Iranian protests escalate

ByMalik Nasir Mahmood Aslam

Seasoned social activist


October 10, 2022

Malik Nasir Mahmood Aslam describes the deteriorating situation

Iran is in the grip of ferocious street Iranian protests escalate that have refused to abate, instead, they are increasing in size and level of vehemence. The incumbent clerical regime known to be strongly entrenched in power appears to have failed in quelling the rioting that has spread to almost the entire country. So far the exact death toll is not confirmed as the authorities are prone to hide them and there are very few independent sources to confirm them but there are unconfirmed reports that massive unarmed civilians have died.

Iran’s bold protests stretching across an unsettled nation for more than two weeks have been marked by defiant acts and daring slogans that challenge the country’s clerical leadership and its stifling restrictions on all aspects of social life and the government crackdown has been focused on three key tactics— the apparent use of live ammunition by security forces, targeted arrests and the throttling of internet service. It was reported from seven cities that security forces were shooting at protesters indiscriminately but the protestors have so far refused to budge.

Security forces have been firing indiscriminately at demonstrators since the start of the protests. Many videos show protesters marching through the center of the city on the same day as the dead woman Mahsa Amini’s funeral took place. They were quickly dispersed by government personnel on motorcycles firing in the direction of the crowd. Two young men were killed in the barrage of bullets and one was shot in the stomach, another in the throat.

The protester in Balo recounted members of the dreaded Basij brigade making arrests in the middle of the night and using tear gas to force civilians out of their homes. Security forces had arrested at least 50 people in Balo and the majority is still in custody.

Iranian authorities

Prisoners in Iran are routinely subjected to torture and other inhuman treatment with families often struggling to get information about loved ones who have been detained. Despite the violence by security forces — and the daily blackouts — protesters are still in the streets. To some, the crackdown has only made them more determined.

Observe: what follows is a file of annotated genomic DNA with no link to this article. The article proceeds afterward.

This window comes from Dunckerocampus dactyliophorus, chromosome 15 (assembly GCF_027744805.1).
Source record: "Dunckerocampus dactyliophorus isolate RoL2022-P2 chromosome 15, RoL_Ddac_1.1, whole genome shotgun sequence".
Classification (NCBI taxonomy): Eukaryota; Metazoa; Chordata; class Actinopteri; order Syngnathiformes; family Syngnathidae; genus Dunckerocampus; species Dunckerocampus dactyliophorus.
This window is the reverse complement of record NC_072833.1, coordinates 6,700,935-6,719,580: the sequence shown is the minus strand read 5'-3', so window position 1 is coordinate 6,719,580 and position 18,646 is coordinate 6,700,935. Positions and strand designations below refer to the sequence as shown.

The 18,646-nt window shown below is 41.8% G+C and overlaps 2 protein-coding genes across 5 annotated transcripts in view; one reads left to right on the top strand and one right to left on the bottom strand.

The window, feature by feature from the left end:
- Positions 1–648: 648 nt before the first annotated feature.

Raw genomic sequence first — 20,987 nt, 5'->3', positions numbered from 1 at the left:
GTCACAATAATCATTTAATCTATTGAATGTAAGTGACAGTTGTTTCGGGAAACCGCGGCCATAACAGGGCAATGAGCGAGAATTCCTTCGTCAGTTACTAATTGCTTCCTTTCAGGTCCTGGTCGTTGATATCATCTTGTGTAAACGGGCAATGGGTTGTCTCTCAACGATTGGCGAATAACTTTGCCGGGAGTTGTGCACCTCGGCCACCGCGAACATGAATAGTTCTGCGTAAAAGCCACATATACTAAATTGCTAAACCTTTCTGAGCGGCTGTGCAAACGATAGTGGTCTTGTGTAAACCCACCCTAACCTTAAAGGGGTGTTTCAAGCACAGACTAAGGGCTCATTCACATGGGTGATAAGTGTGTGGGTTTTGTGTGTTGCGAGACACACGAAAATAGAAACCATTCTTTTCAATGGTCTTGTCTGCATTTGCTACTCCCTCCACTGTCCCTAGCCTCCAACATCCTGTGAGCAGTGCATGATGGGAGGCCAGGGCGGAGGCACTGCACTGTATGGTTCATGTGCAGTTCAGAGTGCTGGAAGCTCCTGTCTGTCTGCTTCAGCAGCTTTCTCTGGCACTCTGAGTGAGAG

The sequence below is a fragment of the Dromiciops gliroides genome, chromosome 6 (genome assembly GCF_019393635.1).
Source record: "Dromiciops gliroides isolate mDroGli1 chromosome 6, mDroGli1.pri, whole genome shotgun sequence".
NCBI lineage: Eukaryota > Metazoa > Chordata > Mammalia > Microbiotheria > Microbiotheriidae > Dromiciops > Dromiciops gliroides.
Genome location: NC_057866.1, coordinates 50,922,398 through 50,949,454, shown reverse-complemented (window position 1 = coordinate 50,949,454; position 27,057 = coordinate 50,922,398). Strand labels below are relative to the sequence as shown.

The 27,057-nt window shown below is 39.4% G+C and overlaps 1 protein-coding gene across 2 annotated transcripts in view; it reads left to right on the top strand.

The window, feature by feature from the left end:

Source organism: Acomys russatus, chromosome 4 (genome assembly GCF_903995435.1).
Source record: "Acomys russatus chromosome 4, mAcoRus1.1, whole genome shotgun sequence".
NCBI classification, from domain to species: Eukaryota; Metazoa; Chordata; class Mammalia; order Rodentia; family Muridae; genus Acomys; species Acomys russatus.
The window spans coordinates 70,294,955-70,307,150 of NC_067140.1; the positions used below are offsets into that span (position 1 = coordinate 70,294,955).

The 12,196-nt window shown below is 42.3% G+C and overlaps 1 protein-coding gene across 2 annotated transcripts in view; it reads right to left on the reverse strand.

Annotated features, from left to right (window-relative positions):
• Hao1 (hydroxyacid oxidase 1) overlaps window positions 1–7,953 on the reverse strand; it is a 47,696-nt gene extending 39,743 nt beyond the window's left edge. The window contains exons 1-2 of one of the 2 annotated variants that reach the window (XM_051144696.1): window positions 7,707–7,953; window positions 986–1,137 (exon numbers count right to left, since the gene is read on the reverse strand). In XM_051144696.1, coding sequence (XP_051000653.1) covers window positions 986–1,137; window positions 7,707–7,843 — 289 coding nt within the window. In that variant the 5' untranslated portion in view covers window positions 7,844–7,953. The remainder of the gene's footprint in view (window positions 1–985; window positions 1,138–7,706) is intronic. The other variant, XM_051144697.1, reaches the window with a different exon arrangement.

Since the outbreak of the protests, Iranian authorities have heavily disrupted internet access across the country. They have blocked several social media platforms, including WhatsApp messaging application and Instagram, since 21 September by an order of Iran’s National Security Council. Over the past four years, Iranian authorities have used partial or total internet shutdowns during widespread protests to restrict access to information and prohibit the dissemination of information, in particular videos of the protests.

Internet shutdowns violate multiple rights, including the rights to freedom of expression and access to information, and the rights to peaceful assembly and association. Under international human rights law, Iran has an obligation to ensure that internet-based restrictions are provided by law and are a necessary and proportionate response to a specific security concern. Officials should not use broad, indiscriminate shutdowns to curtail the flow of information, nor to harm civilians’ ability to freely assemble and express political views.

Over the past four years, Iran has experienced several waves of widespread protests. Authorities have responded to these widespread protests across the country with excessive and lethal force and the arbitrary arrests of thousands of protesters. In one of the most brutal crackdowns, in November 2019, security forces unlawfully used excessive and unlawful lethal force against massive protests across the country. Amnesty International estimated that at least 340 people were killed during the 2019 protests. Iranian authorities have failed to conduct any credible and transparent investigations into the security forces’ serious abuses.

Iranian protesters

Protests crop up sporadically in various parts of the capital throughout each day. At night, a chant that has become a staple of the protests — “death to the dictator” — sounds from the rooftops of buildings. It’s a reference to Khamenei, who was once considered beyond reproach because of his elevated clerical status. The 83-year-old Khamenei, who commented on the protests for the first time on Monday, blamed – without evidence – the United States and Israel for fueling the protests. He also made clear that the regime would block the protesters’ desire for change.

Amnesty International said it had obtained a leaked document that appeared to instruct commanders of armed forces in all provinces to “mercilessly confront” protesters, deploying riot police as well as some members of the military’s elite Revolutionary Guards, the Basij paramilitary force and plainclothes security agents. The threat posed by these protests, analysts say, is existential to the regime, and is one of the biggest challenges the Islamic Republic has faced in years.

The United States issued sanctions on seven senior Iranian officials over the Iranian government’s violent crackdown on mass protests and restrictions on internet access in the country. The White House signaled the US was going to take further action against Iran over their response to the protests earlier this week. President Joe Biden issued a statement Monday promising further costs “on perpetrators of violence against peaceful protestors.” The Weekender


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